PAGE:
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Bone and Joint Institute – Hip and Knee Joint Arthroplasty

Bone and Joint Institute – Hip and Knee Joint Arthroplasty

When it comes to bone and joint conditions, no two patients are alike. Our specialists develop a specific treatment and rehabilitation plan that best meets each patient's needs.  

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To schedule an appointment, call us at 717-531-5638

Image of an award for Blue Distinction. Text reads "Designated as a Blue Distinction Center for Hip and Knee Replacement. The award includes the Capital Blue Cross logo and the tagline: "independent Licensee of the BlueCross BlueShield Association"




Hip and Knee Joint Arthroplasty Service

Penn State Health Bone and Joint Institute offers central Pennsylvania an unparalleled level of expertise in the treatment of arthritis of the hip and knee. All of our board certified surgeons have completed orthopaedic subspecialty fellowships in the area of joint arthroplasty. Our surgeons offer expertise in a range of pain relieving procedures including joint preservation surgery, hip resurfacing, partial knee replacement, total joint arthroplasty, and complex revision surgery. More than 1000 joint replacement procedures will be performed in state of the art operating rooms this year.


Member of the American Association of Hip and Knee Surgeons  Participant of the American Joint Replacement Registry

Please click on the logos above for additional resources.

Joint Replacement Education

Our joint replacement education website to offers detailed information about hip or knee replacement surgery. 

Learn More


Contact Info

Bone and Joint Institute - Hershey
30 Hope Drive
Entrance B, Suite 2400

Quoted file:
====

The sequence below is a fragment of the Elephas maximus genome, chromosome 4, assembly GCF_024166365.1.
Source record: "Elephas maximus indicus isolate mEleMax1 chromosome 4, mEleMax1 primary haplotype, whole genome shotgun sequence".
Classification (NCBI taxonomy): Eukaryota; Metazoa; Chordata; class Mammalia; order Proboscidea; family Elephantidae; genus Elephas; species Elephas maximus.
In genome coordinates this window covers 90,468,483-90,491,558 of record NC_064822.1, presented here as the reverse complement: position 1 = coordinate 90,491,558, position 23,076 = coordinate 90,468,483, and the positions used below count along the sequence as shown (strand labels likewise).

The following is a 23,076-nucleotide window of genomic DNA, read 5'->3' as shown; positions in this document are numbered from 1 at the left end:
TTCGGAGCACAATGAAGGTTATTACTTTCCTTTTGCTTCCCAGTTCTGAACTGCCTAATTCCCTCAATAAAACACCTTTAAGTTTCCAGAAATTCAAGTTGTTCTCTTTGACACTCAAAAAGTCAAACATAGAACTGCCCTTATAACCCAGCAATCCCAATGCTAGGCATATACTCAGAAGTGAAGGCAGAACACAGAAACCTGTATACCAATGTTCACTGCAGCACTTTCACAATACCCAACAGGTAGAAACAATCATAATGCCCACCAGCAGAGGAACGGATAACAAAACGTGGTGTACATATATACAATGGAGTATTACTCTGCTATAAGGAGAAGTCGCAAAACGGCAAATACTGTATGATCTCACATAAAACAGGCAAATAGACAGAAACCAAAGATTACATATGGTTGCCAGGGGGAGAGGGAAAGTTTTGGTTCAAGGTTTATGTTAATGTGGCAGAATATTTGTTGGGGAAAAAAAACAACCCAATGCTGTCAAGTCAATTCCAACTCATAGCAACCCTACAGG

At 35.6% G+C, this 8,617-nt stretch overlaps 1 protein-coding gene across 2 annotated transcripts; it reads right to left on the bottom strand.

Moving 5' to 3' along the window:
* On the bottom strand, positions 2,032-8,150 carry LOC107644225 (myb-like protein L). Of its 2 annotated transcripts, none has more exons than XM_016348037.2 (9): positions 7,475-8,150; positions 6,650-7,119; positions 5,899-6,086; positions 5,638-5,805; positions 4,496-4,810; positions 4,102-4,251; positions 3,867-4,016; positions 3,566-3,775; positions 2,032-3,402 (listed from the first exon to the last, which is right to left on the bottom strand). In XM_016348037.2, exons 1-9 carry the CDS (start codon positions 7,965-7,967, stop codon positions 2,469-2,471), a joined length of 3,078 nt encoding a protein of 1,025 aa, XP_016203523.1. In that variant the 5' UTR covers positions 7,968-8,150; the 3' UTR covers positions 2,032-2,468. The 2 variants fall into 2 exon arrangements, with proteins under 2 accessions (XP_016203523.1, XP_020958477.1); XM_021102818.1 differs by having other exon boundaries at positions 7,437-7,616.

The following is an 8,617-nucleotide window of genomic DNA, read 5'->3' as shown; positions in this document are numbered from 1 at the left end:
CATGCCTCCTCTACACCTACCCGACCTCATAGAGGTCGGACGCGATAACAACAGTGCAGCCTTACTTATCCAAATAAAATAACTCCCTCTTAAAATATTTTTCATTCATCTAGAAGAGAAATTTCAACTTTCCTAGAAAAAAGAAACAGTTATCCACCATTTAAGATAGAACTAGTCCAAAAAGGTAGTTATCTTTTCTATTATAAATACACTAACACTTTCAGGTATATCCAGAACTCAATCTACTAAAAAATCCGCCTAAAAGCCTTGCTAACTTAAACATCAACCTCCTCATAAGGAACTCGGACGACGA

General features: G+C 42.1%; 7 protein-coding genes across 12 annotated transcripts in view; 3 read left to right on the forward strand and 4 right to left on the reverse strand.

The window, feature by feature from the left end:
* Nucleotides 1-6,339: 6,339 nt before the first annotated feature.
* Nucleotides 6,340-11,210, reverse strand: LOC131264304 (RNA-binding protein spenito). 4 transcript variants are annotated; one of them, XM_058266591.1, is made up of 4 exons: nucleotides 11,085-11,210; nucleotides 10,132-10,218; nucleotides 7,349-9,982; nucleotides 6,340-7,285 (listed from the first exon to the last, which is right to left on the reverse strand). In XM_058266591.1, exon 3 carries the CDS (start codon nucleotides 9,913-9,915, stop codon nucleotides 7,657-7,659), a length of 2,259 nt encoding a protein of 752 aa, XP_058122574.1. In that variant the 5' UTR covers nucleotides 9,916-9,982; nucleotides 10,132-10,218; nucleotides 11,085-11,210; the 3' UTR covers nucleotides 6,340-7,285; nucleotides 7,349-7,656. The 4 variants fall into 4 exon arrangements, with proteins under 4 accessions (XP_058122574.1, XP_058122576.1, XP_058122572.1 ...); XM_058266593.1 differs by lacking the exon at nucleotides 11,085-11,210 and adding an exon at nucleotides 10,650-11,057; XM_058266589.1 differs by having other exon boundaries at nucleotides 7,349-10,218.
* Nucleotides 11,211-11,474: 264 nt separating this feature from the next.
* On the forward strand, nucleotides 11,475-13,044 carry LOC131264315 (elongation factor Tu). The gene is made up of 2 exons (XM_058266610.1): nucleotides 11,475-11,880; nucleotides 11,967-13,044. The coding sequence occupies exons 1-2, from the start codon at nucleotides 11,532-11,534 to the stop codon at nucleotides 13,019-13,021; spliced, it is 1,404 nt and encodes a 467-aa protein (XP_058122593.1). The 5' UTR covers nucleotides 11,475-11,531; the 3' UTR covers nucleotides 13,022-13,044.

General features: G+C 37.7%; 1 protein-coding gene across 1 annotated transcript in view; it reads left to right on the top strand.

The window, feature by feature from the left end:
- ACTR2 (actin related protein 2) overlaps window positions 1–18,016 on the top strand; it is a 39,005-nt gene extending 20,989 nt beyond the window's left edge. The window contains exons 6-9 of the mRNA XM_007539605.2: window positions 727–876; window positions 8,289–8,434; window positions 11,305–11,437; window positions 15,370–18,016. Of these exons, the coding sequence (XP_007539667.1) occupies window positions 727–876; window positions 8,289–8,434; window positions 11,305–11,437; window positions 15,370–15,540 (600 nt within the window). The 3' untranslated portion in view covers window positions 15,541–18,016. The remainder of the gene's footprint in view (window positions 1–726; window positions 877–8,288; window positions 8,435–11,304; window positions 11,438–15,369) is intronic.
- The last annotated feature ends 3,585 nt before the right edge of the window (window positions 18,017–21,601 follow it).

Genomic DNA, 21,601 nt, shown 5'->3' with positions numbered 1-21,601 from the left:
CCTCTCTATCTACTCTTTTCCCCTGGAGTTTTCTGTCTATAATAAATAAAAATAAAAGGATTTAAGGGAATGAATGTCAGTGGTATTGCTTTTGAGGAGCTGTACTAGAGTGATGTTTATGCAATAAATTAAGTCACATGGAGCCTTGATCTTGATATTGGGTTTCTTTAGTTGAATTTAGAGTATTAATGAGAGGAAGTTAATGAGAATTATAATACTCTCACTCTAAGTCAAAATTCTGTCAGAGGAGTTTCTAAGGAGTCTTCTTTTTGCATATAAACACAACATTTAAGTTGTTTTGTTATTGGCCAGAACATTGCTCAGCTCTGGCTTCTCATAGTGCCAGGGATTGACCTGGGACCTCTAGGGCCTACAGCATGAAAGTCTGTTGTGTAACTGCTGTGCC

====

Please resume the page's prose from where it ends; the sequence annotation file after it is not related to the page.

Hershey, PA 17033

Sports Medicine - State College
1850 E. Park Avenue, Suite 112
State College, PA 16803

Penn State Children's Hospital
30 Hope Drive
Entrance B, Suite 2200
Hershey, PA 17033

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Joint replacement education

Visit our Joint Replacement Education website to learn detailed information about hip or knee replacement surgery. The website contains a wealth of information for patients and their families at every stage of the joint replacement process. From things to consider before you decide to have surgery, to recommended joint strengthening exercise videos, to hospital stay information and what to expect in recovery, you’ll find it on the Joint Replacement Patient Education website.

Care Team – Hip and Knee Joint Arthroplasty

Penn State Health Bone and Joint Institute

30 Hope Drive, Entrance B, Suite 2400
Hershey, PA 17033

Phone: 717-531-5638
Fax: 717-531-0983
Hours: Monday to Friday, 8 a.m. to 4:30 p.m.

Frequently asked questions

Q: What is arthritis?

Arthritis is a wearing away of the lining (cartilage) between the ends of the bones in a joint. The cartilage is a smooth teflon-like surface that covers the ends of the bones. It acts as a shock absorber and allows the bones to move on each other in a smooth, painless manner. As the cartilage wears away the rough bone ends begin to rub on each other ("bone-on-bone") resulting in stiffness and pain.

Q: What causes arthritis?

There are a number of causes for arthritis. The most common type of arthritis is osteoarthritis which is often referred to as "wear and tear" arthritis. In most cases, it results from a lifetime of use of the joint for walking or other daily activities. It is not always clear why one person develops osteoarthritis and another does not or why only one hip or knee develops osteoarthritis. There can be a family or genetic link, especially in families where osteoarthritis at a young age is common.

A second relatively common from of arthritis is rheumatoid arthritis. This type results from an inflammation and swelling of the joint lining (synovium) which damages the joint surface. Patients with this type of arthritis are often cared for by a rheumatologist and an orthopedic surgeon in a team effort to control the inflammation and maintain joint function.

Prior injury to a joint may also predispose to early arthritis, especially if the joint is damaged in a fracture or break of the bone. This form of arthritis is termed post-traumatic arthritis and is often seen in younger patients.

Q: How is arthritis treated and what are the non-operative methods of treatment?

There are a number of treatment options for arthritis. The typical initial measures include activity modification, non-steroidal anti-inflammatory medications (NSAIDs), acetaminophen (Tylenol), gait aids (cane, crutch, walker) and weight loss.